Israel has transferred more than $1 billion in tax revenues it collects on behalf of the Palestinians, officials said Wednesday, six months after the Palestinian Authority cut off the financial lifeline to protest Israel’s planned annexation of the West Bank.
Hussein al-Sheikh, the Palestinian Authority’s civil affairs minister, tweeted Wednesday that “the #Israeli government transfers all financial dues of the clearance to the account of the #Palestinian Authority, amounting to three billion and 768 million shekels.”
The Israeli government collects tax revenues on behalf of the Palestinian Authority in the West Bank under an arrangement spelled out in the Oslo accords. With each transfer, Israel deducts a sum equal to what the Palestinian Authority pays monthly to Palestinians who are jailed for terrorist activity in Israel and their families.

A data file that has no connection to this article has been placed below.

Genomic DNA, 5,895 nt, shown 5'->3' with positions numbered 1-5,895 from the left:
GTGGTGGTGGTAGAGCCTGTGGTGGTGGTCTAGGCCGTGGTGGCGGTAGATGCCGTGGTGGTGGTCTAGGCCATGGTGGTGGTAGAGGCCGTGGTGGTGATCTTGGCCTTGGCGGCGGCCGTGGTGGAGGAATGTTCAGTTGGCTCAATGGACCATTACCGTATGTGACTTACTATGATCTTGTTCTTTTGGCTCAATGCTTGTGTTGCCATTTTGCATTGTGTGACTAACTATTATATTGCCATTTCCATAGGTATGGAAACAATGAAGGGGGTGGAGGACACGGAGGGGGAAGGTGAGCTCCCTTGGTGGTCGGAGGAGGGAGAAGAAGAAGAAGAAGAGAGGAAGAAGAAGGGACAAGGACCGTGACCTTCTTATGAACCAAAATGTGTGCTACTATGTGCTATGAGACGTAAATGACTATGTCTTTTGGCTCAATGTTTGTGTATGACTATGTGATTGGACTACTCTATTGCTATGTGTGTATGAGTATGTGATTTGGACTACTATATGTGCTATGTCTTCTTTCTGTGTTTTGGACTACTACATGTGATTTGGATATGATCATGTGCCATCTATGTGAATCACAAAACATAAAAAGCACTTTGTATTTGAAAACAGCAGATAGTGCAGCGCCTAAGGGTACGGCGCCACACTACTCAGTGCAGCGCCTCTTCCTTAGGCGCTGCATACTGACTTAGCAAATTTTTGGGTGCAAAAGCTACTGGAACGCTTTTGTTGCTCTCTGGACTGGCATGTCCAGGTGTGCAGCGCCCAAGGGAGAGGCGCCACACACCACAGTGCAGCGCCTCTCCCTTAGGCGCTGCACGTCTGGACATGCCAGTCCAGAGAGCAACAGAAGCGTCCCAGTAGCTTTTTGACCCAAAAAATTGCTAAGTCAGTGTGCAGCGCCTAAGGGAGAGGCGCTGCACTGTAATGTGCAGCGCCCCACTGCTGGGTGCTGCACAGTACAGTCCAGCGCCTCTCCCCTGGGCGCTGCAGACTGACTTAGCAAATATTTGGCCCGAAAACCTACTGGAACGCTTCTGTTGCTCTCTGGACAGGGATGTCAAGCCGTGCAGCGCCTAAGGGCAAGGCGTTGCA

Palestinian leaders said they would no longer accept the revenue transfers from Israel in May, in protest of Prime Minister Benjamin Netanyahu’s planned annexation of large portions of the West Bank, an area that the Palestinians envision as part of their future independent state.
Critics of the move said ordinary Palestinians suffered the consequences. Without the payments, which represent about 60% of the Palestinian Authority's budget, the Palestinian leadership has struggled to pay the salaries of tens of thousands of public-sector employees.
Netanyahu’s annexation plans were put on hold in August as part of Israel’s US-brokered normalization agreements with the United Arab Emirates and Bahrain. Two months later, the Palestinian Authority announced it would be resuming civil and security cooperation with Israel.
Reuters reports that Palestinian Prime Minister Mohammad Shtayyeh said this week that his government would pay all 130,000 Palestinian employees their full wages once the tax money from Israel was received.